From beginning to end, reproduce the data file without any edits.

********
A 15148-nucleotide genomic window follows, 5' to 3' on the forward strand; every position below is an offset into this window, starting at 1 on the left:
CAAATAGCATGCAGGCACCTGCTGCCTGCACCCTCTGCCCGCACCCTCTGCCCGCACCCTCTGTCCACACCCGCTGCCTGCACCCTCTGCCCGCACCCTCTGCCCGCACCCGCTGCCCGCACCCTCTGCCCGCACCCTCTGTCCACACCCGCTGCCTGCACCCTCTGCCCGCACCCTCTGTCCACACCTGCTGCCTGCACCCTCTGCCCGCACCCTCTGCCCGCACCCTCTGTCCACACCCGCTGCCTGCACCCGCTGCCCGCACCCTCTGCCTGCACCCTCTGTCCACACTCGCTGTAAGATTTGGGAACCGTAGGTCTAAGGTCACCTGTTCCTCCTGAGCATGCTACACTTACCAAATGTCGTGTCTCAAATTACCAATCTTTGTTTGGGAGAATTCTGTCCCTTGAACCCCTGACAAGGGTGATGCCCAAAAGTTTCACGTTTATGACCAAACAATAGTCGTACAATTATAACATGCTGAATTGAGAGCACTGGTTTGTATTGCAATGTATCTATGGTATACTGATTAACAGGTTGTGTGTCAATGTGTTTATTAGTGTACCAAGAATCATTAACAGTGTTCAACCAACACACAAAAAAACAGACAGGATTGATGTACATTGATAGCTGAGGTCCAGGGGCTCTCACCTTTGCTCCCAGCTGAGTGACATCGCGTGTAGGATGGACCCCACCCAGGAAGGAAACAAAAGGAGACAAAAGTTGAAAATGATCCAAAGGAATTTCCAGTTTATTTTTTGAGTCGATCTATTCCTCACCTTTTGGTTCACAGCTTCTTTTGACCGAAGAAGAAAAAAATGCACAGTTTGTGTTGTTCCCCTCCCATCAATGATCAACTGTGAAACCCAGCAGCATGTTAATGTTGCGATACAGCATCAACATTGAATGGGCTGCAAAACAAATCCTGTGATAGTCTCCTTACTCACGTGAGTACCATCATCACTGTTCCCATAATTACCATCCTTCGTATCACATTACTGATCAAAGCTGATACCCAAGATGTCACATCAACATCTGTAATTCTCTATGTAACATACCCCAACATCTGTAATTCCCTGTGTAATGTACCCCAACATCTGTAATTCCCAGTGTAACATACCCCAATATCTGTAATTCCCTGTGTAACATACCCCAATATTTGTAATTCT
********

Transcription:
A 15148-nucleotide genomic window follows, 5' to 3' on the forward strand; every position below is an offset into this window, starting at 1 on the left:
CAAATAGCATGCAGGCACCTGCTGCCTGCACCCTCTGCCCGCACCCTCTGCCCGCACCCTCTGTCCACACCCGCTGCCTGCACCCTCTGCCCGCACCCTCTGCCCGCACCCGCTGCCCGCACCCTCTGCCCGCACCCTCTGTCCACACCCGCTGCCTGCACCCTCTGCCCGCACCCTCTGTCCACACCTGCTGCCTGCACCCTCTGCCCGCACCCTCTGCCCGCACCCTCTGTCCACACCCGCTGCCTGCACCCGCTGCCCGCACCCTCTGCCTGCACCCTCTGTCCACACTCGCTGTAAGATTTGGGAACCGTAGGTCTAAGGTCACCTGTTCCTCCTGAGCATGCTACACTTACCAAATGTCGTGTCTCAAATTACCAATCTTTGTTTGGGAGAATTCTGTCCCTTGAACCCCTGACAAGGGTGATGCCCAAAAGTTTCACGTTTATGACCAAACAATAGTCGTACAATTATAACATGCTGAATTGAGAGCACTGGTTTGTATTGCAATGTATCTATGGTATACTGATTAACAGGTTGTGTGTCAATGTGTTTATTAGTGTACCAAGAATCATTAACAGTGTTCAACCAACACACAAAAAAACAGACAGGATTGATGTACATTGATAGCTGAGGTCCAGGGGCTCTCACCTTTGCTCCCAGCTGAGTGACATCGCGTGTAGGATGGACCCCACCCAGGAAGGAAACAAAAGGAGACAAAAGTTGAAAATGATCCAAAGGAATTTCCAGTTTATTTTTTGAGTCGATCTATTCCTCACCTTTTGGTTCACAGCTTCTTTTGACCGAAGAAGAAAAAAATGCACAGTTTGTGTTGTTCCCCTCCCATCAATGATCAACTGTGAAACCCAGCAGCATGTTAATGTTGCGATACAGCATCAACATTGAATGGGCTGCAAAACAAATCCTGTGATAGTCTCCTTACTCACGTGAGTACCATCATCACTGTTCCCATAATTACCATCCTTCGTATCACATTACTGATCAAAGCTGATACCCAAGATGTCACATCAACATCTGTAATTCTCTATGTAACATACCCCAACATCTGTAATTCCCTGTGTAATGTACCCCAACATCTGTAATTCCCAGTGTAACATACCCCAATATCTGTAATTCCCTGTGTAACATACCCCAATATTTGTAATTCT